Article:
In order to establish the As ht on family's "real worth" within the town of Eilworth, Miss Sewell stresses Mr. Ashton's importance "beyond the limits of his shop": "He was a member of the town council, ... a charity commissioner, a guardian of the poor; ... on the sanitary committee, the national school committee . . . ; above all, he had for many successive years filled the office of churchwarden" (Katherine Ashton, I, 9).

As foils to Katherine Miss Sewell creates Selina Fowler, the flighty, socially aspiring daughter of the town's surgeon, and Jane Sinclair, a lady by birth and saint by nature, who first turns Katherine's thoughts "heavenward. " The novel's first scene, based on Miss Sewell's experiences as a pupil at Miss Crooke's (Autobiography, p. 100), introduces the three young women as girls of eleven or so in Miss Richardson's school for girls ages seven to fifteen. The date is 1824, a time when the "more ambitious" parents of girls thought that "it was a good thing to have them well grounded in reading, writing, and arithmetic, and kept out of the way when they were of a troublesome age, and that a year or two afterwards at a finishing school would do all that was needful to fit them for general society" (I, 2).

The chief action of the novel begins around six years later, when Jane Sinclair returns to Rilworth after being away for some years, and renews her acquaintance with Katherine, who finds it "as natural now . . . to speak of Miss Sinclair as it had been once to talk of Jane" (I, 6). Jane shyly acknowldges that she is about to be married to Colonel Forbes, an honorable but worldly man twelve years her senior. Otherwise clearsighted Jane "grew dreamy when she dwelt upon the bright future of a married life" (I, 31) and could not perceive, as Katherine does, the degree of Philip Forbes' selfish- ness and overweening political ambition.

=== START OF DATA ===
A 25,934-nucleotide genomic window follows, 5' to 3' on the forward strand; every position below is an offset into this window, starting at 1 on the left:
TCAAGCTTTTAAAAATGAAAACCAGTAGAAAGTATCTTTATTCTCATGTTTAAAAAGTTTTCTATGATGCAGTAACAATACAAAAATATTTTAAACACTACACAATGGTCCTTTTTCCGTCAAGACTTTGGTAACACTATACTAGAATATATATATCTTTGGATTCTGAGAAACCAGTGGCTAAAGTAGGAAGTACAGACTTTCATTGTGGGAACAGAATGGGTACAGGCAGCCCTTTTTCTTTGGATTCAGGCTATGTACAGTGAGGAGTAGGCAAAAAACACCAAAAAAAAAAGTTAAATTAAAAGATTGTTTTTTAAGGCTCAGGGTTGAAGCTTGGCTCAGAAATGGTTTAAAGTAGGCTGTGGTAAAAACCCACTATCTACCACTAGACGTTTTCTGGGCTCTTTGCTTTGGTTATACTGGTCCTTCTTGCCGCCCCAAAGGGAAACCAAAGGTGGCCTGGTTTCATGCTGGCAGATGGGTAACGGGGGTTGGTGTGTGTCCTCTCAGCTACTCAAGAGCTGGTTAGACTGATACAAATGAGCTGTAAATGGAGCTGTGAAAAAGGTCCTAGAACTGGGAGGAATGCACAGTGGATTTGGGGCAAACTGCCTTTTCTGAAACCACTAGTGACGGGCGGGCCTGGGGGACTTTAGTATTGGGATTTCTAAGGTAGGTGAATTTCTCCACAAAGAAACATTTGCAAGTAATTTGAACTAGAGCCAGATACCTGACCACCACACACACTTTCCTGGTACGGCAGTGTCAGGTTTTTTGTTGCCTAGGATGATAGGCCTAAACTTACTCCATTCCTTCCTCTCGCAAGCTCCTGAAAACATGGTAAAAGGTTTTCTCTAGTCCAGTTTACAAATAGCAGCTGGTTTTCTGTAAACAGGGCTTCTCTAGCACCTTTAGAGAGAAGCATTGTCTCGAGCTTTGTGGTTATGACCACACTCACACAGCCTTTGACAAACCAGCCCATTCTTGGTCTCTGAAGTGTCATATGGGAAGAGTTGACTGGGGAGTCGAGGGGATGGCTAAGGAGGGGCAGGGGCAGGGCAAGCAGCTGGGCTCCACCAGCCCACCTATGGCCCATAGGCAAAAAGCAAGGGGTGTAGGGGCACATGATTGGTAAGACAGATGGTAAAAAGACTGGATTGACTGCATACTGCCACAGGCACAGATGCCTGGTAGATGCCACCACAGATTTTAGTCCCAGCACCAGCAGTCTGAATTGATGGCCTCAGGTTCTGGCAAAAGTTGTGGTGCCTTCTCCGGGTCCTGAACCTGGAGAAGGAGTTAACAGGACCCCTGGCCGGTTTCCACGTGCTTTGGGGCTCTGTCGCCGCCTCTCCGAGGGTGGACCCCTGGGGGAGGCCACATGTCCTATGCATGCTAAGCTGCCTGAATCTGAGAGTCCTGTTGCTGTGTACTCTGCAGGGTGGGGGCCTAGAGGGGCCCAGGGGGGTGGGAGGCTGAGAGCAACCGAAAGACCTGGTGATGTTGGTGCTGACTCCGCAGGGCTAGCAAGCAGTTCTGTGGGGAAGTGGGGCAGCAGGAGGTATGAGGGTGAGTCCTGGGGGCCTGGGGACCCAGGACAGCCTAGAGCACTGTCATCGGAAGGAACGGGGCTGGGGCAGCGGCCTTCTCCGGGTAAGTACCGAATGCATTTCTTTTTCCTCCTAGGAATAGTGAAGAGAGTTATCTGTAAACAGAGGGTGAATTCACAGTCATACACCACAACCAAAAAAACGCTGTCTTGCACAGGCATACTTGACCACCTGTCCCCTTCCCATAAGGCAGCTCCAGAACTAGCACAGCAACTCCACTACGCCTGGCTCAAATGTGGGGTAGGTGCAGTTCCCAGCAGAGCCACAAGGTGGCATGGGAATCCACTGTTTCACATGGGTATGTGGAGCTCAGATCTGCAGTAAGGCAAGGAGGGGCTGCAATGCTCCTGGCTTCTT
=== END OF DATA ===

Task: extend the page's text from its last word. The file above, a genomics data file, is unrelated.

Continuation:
Selina, or Selly, Fowler, meanwhile, has attracted the attention of Katherine's brother, John Ashton, who both admires Selly's beauty and covets the social standing of the family. To negate Selly's objections to marrying someone "in trade, " John overrules his father's better judgment and persuades him to set him up as a sort of "gentleman farmer." Katherine has meanwhile asked why people are not "just as good behind a counter as before one" and suggested that Selly ought to accept John for what he is or not at all.

By the end of Chapter III the reader realizes, by means of Katherine's scruples, that neither of the proposed marriages will turn out well because three of the parties involved have failed to learn the meaning of that phrase of the catechism which forms the theme of the novel: "to do our duty in that state of life which God has called us. " Countless parallel quotations may be found in novels of the period. Myron Brightfield cites a passage from Anne Marsb- Caldwell's The Rose of Ashurst (1857), I, 139: "It was by attempting nothing above the sphere of life to which they belonged, but by studying to fill up that little outline as completely and gracefully as was possible, that the harmony was produced which was to me so agreable" (Brightfield II, 7).